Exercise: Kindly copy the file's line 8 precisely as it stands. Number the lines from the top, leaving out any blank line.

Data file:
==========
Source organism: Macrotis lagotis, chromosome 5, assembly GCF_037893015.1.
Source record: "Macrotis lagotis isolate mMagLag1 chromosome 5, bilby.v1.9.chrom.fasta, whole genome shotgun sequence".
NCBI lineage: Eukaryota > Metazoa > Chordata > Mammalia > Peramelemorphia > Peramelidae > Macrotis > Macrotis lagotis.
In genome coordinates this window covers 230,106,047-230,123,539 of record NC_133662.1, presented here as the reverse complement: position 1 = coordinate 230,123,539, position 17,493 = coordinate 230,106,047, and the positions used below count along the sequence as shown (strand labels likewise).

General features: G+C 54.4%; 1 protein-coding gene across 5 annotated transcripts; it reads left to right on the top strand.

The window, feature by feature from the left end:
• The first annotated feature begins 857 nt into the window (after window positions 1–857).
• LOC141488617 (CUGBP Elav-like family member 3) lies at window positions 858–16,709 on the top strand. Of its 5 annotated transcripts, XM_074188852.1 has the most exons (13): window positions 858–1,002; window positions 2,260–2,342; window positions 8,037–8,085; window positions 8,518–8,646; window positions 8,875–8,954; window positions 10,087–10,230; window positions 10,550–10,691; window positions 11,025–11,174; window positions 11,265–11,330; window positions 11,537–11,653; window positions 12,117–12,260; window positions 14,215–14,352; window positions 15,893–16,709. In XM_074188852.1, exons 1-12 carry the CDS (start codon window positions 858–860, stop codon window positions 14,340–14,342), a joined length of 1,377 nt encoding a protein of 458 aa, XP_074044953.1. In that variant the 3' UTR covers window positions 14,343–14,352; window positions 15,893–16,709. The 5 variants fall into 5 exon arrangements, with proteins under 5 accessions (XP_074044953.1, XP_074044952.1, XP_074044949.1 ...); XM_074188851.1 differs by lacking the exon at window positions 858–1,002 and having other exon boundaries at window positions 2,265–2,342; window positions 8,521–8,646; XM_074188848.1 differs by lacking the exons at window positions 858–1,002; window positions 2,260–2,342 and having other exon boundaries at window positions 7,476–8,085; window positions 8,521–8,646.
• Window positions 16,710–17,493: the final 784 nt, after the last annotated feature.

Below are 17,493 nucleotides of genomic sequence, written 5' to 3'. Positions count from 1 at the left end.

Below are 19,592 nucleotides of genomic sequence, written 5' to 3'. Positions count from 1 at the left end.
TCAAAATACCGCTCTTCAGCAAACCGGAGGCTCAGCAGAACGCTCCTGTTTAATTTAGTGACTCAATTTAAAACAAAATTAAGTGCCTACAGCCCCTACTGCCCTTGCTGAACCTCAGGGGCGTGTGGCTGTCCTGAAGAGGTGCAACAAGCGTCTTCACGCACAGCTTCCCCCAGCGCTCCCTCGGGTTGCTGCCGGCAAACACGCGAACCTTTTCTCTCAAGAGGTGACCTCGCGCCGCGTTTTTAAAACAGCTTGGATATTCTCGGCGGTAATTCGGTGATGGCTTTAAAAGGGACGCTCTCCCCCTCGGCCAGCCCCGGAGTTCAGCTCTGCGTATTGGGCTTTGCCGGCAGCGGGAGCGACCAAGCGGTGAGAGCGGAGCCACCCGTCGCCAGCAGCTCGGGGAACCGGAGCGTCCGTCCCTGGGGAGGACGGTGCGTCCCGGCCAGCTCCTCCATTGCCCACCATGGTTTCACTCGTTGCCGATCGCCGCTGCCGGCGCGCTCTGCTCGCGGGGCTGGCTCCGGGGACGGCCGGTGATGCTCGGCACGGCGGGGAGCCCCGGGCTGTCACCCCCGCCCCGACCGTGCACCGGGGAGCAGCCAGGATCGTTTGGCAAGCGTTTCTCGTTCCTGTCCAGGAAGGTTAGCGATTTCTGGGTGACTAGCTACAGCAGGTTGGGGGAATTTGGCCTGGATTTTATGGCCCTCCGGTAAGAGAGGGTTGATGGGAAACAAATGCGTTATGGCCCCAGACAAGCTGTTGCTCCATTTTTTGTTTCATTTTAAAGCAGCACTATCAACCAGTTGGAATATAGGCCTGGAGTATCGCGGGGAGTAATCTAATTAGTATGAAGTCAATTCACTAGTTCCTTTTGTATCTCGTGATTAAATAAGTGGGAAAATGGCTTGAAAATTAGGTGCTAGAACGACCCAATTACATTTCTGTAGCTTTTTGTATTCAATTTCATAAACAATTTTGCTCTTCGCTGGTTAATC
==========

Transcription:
• LOC141488617 (CUGBP Elav-like family member 3) lies at window positions 858–16,709 on the top strand. Of its 5 annotated transcripts, XM_074188852.1 has the most exons (13): window positions 858–1,002; window positions 2,260–2,342; window positions 8,037–8,085; window positions 8,518–8,646; window positions 8,875–8,954; window positions 10,087–10,230; window positions 10,550–10,691; window positions 11,025–11,174; window positions 11,265–11,330; window positions 11,537–11,653; window positions 12,117–12,260; window positions 14,215–14,352; window positions 15,893–16,709. In XM_074188852.1, exons 1-12 carry the CDS (start codon window positions 858–860, stop codon window positions 14,340–14,342), a joined length of 1,377 nt encoding a protein of 458 aa, XP_074044953.1. In that variant the 3' UTR covers window positions 14,343–14,352; window positions 15,893–16,709. The 5 variants fall into 5 exon arrangements, with proteins under 5 accessions (XP_074044953.1, XP_074044952.1, XP_074044949.1 ...); XM_074188851.1 differs by lacking the exon at window positions 858–1,002 and having other exon boundaries at window positions 2,265–2,342; window positions 8,521–8,646; XM_074188848.1 differs by lacking the exons at window positions 858–1,002; window positions 2,260–2,342 and having other exon boundaries at window positions 7,476–8,085; window positions 8,521–8,646.